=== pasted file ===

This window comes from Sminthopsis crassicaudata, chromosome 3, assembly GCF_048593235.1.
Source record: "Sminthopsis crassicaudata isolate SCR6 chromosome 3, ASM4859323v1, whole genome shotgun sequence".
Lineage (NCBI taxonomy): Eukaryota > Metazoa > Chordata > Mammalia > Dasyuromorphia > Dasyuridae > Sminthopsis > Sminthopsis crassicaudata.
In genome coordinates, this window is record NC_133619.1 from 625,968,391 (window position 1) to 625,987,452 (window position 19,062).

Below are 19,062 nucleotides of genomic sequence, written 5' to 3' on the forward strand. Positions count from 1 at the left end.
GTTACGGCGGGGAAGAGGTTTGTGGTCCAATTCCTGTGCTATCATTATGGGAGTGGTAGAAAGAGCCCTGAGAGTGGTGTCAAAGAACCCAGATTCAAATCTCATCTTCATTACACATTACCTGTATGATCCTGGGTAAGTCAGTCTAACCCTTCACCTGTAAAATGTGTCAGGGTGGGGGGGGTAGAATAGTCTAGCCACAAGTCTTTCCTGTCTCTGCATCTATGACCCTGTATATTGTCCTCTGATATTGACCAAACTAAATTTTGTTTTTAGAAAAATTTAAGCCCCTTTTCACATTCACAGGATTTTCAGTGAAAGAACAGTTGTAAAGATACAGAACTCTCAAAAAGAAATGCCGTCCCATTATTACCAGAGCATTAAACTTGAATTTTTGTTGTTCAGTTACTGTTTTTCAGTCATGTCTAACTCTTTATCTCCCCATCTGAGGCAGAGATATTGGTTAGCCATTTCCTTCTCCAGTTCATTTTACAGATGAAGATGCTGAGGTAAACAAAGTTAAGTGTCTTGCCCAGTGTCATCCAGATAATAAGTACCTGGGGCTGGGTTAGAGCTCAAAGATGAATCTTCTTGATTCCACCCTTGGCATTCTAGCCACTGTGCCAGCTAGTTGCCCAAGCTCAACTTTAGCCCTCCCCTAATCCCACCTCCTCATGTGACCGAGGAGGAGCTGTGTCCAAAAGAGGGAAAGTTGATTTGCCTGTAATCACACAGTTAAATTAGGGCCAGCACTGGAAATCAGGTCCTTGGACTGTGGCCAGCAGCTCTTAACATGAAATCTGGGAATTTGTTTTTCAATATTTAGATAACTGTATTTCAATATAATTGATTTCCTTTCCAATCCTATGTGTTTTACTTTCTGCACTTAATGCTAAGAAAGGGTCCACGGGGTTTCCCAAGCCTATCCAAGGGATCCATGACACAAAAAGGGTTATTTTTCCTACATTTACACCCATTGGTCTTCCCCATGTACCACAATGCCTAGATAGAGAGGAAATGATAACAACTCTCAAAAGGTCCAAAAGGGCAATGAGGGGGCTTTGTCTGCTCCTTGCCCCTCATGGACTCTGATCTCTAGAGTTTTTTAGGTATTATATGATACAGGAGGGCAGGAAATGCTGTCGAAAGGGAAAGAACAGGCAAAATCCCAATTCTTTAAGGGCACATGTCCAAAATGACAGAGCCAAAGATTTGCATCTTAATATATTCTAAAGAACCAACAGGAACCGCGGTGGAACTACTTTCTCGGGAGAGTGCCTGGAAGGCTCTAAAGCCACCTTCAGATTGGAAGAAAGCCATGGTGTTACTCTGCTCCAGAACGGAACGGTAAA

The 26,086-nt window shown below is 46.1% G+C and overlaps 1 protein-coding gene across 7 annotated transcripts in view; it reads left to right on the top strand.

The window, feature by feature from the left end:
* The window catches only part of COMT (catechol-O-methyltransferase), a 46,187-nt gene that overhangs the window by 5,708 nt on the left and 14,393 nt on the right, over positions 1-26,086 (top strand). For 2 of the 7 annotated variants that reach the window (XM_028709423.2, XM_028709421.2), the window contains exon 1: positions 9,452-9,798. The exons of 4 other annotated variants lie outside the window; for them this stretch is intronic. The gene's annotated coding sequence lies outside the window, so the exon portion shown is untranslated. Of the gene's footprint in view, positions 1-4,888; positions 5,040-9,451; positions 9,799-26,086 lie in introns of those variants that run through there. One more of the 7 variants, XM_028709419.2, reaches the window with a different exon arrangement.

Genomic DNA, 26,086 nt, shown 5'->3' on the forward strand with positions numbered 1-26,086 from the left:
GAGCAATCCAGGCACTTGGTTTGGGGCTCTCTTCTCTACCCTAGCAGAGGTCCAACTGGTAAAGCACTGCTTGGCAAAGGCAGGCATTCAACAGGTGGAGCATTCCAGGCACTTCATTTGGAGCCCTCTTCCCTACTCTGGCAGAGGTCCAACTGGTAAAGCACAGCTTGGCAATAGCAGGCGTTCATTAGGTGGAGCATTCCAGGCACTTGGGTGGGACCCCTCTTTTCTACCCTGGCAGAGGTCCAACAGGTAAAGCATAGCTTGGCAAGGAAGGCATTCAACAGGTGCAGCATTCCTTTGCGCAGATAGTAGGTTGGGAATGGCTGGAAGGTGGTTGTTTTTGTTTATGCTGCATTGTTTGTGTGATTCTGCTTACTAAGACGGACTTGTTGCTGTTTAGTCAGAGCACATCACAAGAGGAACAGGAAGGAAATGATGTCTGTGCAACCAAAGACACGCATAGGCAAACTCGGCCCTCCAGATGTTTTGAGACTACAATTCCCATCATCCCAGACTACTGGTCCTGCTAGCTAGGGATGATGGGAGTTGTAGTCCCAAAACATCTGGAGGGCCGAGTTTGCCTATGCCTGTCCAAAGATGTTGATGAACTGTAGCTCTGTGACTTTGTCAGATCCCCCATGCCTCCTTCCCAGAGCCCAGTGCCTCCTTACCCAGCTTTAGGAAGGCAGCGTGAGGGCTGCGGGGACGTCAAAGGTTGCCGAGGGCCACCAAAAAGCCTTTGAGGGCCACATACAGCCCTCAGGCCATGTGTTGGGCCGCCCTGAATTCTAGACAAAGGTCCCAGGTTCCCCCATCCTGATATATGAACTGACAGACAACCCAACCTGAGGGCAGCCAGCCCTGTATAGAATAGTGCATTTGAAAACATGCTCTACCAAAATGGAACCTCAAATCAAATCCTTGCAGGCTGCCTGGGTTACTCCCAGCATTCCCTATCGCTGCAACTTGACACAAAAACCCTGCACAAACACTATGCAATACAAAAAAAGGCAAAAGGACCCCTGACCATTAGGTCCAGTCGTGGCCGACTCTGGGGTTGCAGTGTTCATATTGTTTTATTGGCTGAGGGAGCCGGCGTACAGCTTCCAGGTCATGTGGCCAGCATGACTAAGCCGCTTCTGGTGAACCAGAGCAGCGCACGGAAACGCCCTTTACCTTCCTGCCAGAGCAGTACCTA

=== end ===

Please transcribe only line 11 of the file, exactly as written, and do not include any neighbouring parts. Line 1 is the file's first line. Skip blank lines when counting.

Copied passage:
GAGCAATCCAGGCACTTGGTTTGGGGCTCTCTTCTCTACCCTAGCAGAGGTCCAACTGGTAAAGCACTGCTTGGCAAAGGCAGGCATTCAACAGGTGGAGCATTCCAGGCACTTCATTTGGAGCCCTCTTCCCTACTCTGGCAGAGGTCCAACTGGTAAAGCACAGCTTGGCAATAGCAGGCGTTCATTAGGTGGAGCATTCCAGGCACTTGGGTGGGACCCCTCTTTTCTACCCTGGCAGAGGTCCAACAGGTAAAGCATAGCTTGGCAAGGAAGGCATTCAACAGGTGCAGCATTCCTTTGCGCAGATAGTAGGTTGGGAATGGCTGGAAGGTGGTTGTTTTTGTTTATGCTGCATTGTTTGTGTGATTCTGCTTACTAAGACGGACTTGTTGCTGTTTAGTCAGAGCACATCACAAGAGGAACAGGAAGGAAATGATGTCTGTGCAACCAAAGACACGCATAGGCAAACTCGGCCCTCCAGATGTTTTGAGACTACAATTCCCATCATCCCAGACTACTGGTCCTGCTAGCTAGGGATGATGGGAGTTGTAGTCCCAAAACATCTGGAGGGCCGAGTTTGCCTATGCCTGTCCAAAGATGTTGATGAACTGTAGCTCTGTGACTTTGTCAGATCCCCCATGCCTCCTTCCCAGAGCCCAGTGCCTCCTTACCCAGCTTTAGGAAGGCAGCGTGAGGGCTGCGGGGACGTCAAAGGTTGCCGAGGGCCACCAAAAAGCCTTTGAGGGCCACATACAGCCCTCAGGCCATGTGTTGGGCCGCCCTGAATTCTAGACAAAGGTCCCAGGTTCCCCCATCCTGATATATGAACTGACAGACAACCCAACCTGAGGGCAGCCAGCCCTGTATAGAATAGTGCATTTGAAAACATGCTCTACCAAAATGGAACCTCAAATCAAATCCTTGCAGGCTGCCTGGGTTACTCCCAGCATTCCCTATCGCTGCAACTTGACACAAAAACCCTGCACAAACACTATGCAATACAAAAAAAGGCAAAAGGACCCCTGACCATTAGGTCCAGTCGTGGCCGACTCTGGGGTTGCAGTGTTCATATTGTTTTATTGGCTGAGGGAGCCGGCGTACAGCTTCCAGGTCATGTGGCCAGCATGACTAAGCCGCTTCTGGTGAACCAGAGCAGCGCACGGAAACGCCCTTTACCTTCCTGCCAGAGCAGTACCTA